Ministers were attacked from all sides last night for trying to rush anti-terror laws through the House of Lords.
Peers complained that sweeping measures in the Anti-Terrorism, Crime and Security Bill were not designed to crack down on terrorists but were being "slipped through" in the aftermath of the 11 September attacks on America.
The Conservative peer, Lord Waddington, claimed the offence of incitement to religious hatred, which the Bill would make a crime, has been on the Home Office agenda since 1985.
The former Home Office Minister said it had been introduced as a "sop to Muslims" in return for their support in the action against the Taliban.
Lord Waddington said the House of Lords "should certainly not allow the present and immediate threat to be used to put on the statute book offences which have no bearing" on terrorism or improving security.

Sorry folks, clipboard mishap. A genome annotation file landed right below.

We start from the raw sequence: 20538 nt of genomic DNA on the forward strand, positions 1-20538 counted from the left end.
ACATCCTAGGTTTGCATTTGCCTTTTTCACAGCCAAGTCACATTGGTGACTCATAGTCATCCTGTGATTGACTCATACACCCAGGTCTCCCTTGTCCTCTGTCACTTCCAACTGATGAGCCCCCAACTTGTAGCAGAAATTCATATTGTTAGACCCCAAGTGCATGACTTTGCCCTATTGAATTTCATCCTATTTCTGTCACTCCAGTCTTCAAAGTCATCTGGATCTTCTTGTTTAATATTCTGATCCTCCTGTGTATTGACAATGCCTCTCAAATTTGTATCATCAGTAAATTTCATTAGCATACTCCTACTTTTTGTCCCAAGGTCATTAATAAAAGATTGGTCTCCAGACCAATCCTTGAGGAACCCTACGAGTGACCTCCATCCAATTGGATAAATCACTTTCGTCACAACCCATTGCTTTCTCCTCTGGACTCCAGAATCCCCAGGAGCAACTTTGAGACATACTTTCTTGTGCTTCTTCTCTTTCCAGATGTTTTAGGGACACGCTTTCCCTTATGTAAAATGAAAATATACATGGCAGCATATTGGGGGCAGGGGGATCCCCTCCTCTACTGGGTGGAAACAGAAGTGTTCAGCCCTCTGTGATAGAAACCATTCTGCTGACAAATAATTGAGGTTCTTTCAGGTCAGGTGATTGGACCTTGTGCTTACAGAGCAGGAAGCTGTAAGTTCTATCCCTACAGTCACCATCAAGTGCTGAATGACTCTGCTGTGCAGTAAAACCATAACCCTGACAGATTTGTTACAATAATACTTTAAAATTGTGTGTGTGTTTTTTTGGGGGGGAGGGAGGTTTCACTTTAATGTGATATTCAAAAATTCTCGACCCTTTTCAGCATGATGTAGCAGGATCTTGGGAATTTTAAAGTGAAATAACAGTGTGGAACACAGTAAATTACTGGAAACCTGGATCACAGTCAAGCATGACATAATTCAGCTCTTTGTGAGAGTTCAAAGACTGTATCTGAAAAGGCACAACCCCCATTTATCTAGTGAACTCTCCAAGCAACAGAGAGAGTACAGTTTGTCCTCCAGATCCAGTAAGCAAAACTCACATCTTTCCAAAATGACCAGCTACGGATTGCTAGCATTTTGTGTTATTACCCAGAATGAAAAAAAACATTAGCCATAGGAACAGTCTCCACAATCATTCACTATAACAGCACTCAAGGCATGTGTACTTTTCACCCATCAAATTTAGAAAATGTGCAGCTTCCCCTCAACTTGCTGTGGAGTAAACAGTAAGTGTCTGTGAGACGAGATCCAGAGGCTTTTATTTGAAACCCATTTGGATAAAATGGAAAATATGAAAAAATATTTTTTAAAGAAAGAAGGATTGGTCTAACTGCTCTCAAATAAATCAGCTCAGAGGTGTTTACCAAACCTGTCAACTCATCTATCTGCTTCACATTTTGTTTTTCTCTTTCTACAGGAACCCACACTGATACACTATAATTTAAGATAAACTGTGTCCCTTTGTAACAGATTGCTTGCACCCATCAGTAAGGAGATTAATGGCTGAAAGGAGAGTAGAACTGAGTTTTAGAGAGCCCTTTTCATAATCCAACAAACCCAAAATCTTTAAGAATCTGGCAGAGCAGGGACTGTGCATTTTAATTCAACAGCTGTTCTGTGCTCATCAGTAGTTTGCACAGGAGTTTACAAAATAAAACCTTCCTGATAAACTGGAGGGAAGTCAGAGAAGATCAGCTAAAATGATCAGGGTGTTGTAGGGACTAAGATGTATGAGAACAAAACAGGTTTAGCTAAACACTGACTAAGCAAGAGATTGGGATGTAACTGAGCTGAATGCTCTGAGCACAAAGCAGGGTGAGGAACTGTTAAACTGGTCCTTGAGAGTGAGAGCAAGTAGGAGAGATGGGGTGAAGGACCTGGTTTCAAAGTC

Peers warned the Government they would not give them a "blank cheque" in the House of Lords although they admitted new powers were required to clamp down on terrorists.
Lord Dixon-Smith, the Tory spokesman, compared the Bill to "a premature baby dragged kicking and screaming into the world far too soon". He said the legislation was in need of "intensive care".
The Liberal Democrats warned they were not prepared to "let things slip through" which would, under normal circumstances, fail if subjected to parliamentary scrutiny.
Lord McNally urged the Lords to use their "collective wisdom and experience" to improve the Bill. Lord Maclennan of Rogart, making his maiden speech, said the plans to detain terrorist suspects without evidence were "repugnant."
But Lord Rooker, the Home Office Minister, defended the Bill as a "moderate and precautionary response" that, he said, was accepted as necessary by most of the public.
He added: "We can't forecast when the next act of mass terrorism may be. Nobody is claiming this Bill will solve the problems and stop it all but it's a measured response to try and put hurdles in the way of those who seek to bring international terrorism."